The Evolution of Scheduling

If you’ve ever watched Jimmy Fallon do any of his Evolution of Dance bits, you’ll notice a couple things: We Americans started out simple, moving our bodies out of necessity with a basic step-touch, then curiously to more complex moves to accommodate more complicated beats (hello, Break Dancing), and we’ve ultimately swung back to a more simplified—albeit more “sophisticated” set of moves.

All this is a long-winded, yet very applicable way of illustrating the evolution of scheduling applications as well, believe it or not.

The construction business was the genesis of project scheduling and it’s easy to see why. To build something, you need a sequence of tasks that must be followed in order. You can’t erect walls until you have a foundation poured, and you can’t pour a foundation unless you’ve dug a hole. The logic for planning a project is dominated by the order of the tasks. When a project encounters a delay, it’s likely because one of the tasks ran over its planned time, which naturally delayed all the other tasks that followed. So, because of these order relationships in a project, the first software applications were built around these predecessor/successor relationships, formalized as “precedence networks”.

Manufacturing then took the scheduling dance in a different direction, –different moves if you will.  Because manufacturing relies heavily on machines to produce products, resources come into play–like technicians and work centers that must be assigned to get the product made. If a manufacturing process is delayed, it’s often because a machine went down or some other resource was unable to perform as planned. The emphasis on machine capacity and availability  led to scheduling approaches that focus on the assignment of tasks to machines. Analysts call this the “job shop” orientation. Tasks were queued up waiting for available machines to service them.  Queuing theory and discrete simulation were the technical approaches applied.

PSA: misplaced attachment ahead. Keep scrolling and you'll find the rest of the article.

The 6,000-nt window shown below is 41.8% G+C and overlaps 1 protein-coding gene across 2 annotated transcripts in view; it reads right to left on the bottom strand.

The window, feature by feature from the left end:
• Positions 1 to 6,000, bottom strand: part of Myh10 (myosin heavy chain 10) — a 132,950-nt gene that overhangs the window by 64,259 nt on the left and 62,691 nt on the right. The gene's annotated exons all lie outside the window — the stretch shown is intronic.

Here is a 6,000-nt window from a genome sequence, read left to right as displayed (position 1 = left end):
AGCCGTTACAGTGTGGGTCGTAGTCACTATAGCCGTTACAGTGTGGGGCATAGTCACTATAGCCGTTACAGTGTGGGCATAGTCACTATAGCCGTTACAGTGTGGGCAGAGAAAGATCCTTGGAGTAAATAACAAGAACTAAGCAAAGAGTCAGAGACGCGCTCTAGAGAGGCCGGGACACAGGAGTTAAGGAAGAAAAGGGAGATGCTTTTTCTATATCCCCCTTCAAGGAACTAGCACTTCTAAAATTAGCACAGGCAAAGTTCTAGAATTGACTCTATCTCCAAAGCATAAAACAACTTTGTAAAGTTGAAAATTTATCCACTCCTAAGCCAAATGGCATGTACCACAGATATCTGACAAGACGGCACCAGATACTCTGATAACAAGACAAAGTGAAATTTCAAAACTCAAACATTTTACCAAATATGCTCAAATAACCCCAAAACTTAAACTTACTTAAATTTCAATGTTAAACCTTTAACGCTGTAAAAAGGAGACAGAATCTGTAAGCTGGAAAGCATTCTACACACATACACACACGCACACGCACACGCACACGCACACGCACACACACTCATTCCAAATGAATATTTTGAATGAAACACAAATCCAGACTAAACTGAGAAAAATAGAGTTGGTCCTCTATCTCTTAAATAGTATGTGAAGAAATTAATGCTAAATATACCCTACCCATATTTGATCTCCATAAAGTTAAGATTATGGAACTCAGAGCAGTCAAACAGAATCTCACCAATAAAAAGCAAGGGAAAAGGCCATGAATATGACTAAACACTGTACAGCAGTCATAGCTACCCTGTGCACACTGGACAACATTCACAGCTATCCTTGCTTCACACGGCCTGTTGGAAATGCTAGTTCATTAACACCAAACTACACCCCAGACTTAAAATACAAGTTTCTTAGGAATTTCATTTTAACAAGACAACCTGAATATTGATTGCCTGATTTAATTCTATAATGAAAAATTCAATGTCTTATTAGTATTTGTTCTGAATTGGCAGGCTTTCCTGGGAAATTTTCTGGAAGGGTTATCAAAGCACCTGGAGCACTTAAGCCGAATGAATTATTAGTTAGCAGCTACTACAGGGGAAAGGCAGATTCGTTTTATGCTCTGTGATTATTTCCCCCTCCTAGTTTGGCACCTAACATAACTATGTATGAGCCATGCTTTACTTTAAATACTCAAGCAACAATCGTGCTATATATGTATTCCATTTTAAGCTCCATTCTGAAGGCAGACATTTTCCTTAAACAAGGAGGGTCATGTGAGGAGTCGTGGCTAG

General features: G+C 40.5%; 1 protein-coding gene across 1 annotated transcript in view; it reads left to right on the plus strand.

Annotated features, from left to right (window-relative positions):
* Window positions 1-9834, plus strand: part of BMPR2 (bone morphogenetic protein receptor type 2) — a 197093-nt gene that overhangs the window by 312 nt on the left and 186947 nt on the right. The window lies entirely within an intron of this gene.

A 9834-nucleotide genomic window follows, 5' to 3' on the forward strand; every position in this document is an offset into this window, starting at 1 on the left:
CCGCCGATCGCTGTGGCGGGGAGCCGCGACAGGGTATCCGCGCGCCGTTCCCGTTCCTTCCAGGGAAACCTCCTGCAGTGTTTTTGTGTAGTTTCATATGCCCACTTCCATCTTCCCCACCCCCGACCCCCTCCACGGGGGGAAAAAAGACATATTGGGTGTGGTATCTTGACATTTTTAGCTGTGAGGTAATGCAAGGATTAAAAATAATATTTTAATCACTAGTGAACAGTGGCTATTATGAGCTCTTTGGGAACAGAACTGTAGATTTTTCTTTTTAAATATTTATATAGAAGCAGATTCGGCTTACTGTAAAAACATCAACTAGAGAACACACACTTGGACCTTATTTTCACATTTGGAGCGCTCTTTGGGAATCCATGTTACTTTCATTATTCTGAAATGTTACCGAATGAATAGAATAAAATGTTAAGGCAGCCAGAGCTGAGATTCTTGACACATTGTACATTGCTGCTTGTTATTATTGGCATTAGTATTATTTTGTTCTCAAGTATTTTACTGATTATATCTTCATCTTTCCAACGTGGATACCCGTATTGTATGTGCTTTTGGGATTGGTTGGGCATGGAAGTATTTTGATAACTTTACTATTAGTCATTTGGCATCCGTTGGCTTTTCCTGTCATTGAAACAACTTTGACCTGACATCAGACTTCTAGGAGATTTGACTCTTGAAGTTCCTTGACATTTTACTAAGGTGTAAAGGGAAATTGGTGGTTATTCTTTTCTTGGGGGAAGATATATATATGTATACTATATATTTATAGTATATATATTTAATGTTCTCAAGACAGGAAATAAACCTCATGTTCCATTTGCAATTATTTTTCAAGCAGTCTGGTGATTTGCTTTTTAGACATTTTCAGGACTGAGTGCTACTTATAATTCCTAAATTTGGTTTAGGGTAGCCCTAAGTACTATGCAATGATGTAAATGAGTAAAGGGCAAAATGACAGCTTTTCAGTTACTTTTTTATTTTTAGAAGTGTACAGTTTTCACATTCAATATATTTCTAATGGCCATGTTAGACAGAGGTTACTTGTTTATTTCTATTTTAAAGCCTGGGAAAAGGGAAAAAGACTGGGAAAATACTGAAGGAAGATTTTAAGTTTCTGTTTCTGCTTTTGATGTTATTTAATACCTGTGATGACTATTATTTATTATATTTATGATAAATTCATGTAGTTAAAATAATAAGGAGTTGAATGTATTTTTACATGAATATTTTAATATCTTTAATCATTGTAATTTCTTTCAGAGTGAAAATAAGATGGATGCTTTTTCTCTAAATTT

Yet it wasn’t long before project schedulers realized that their projects were often delayed not only because tasks took longer than anticipated, but also because they didn’t have enough equipment or people to support the tasks.   They had to add lots of “ifs” and “thens” to their software programs to accommodate these conditions. Project scheduling logic got garbled.

Similarly, as manufacturers recognized that most products had to be made using several machines or work stations in a specific sequence, they had to add sequence constraints, –or predecessor/successor relationships.  They called this the “flow shop” orientation.   And when manufacturers wanted to produce products “just-in-time”, they needed to schedule backwards just like the project schedulers did to determine  “slack-time” for an activity.

Each discipline started to find requirements common in the other’s. So, each bolted on capabilities not native to its foundation approach. The applications from each started to look like buildings with multiple additions designed by different architects. Run efficiencies went down, code became complicated and difficult to extend. Worst of all, user interfaces and terminology became clumsy and non-uniform.

(This is the part where the dance party breaks up and everyone just stands around panting and sweating not knowing what to do next.)

What was needed was a new look at scheduling that accommodated all requirements as native.  That is, we needed a new logical foundation that spanned not only project scheduling and manufacturing, but also hospitality, medical, sports and recreation–and any other sector that used scheduling to plan activities.

Scheduling went back to basic research.  I was fortunate to work with NASA to build a system from the ground up that included the simplest descriptions, and the most complex, and everything in between. NASA sponsored this research because its mission planning seemed to span the requirements from all disciplines. They recognized that scheduling needed its own discipline; it needed data structures not used in any of the separate disciplines, it needed new computing utilities like interval and profile algebra, and it needed a lexicon independent of any of the application domains. The results cut mission planning time substantially. Since then, this same approach has been applied successfully in many business sectors.

It really is a dance of sorts. The evolution of scheduling has swung from simple, to complex, to way too convoluted and cumbersome, then deconstructed and rebuilt as simple, inclusive and elegant.

So when you’re scouting scheduling applications, it really is important to look at its historical roots. Does it cater to a specific business sector or scheduling approach? That’s only fun until the music changes (ie: until your business needs evolve). Be sure any underlying architecture is robust enough to capture the requirements you’re sure to discover and you’ll be able to keep up with the latest moves with the best of them!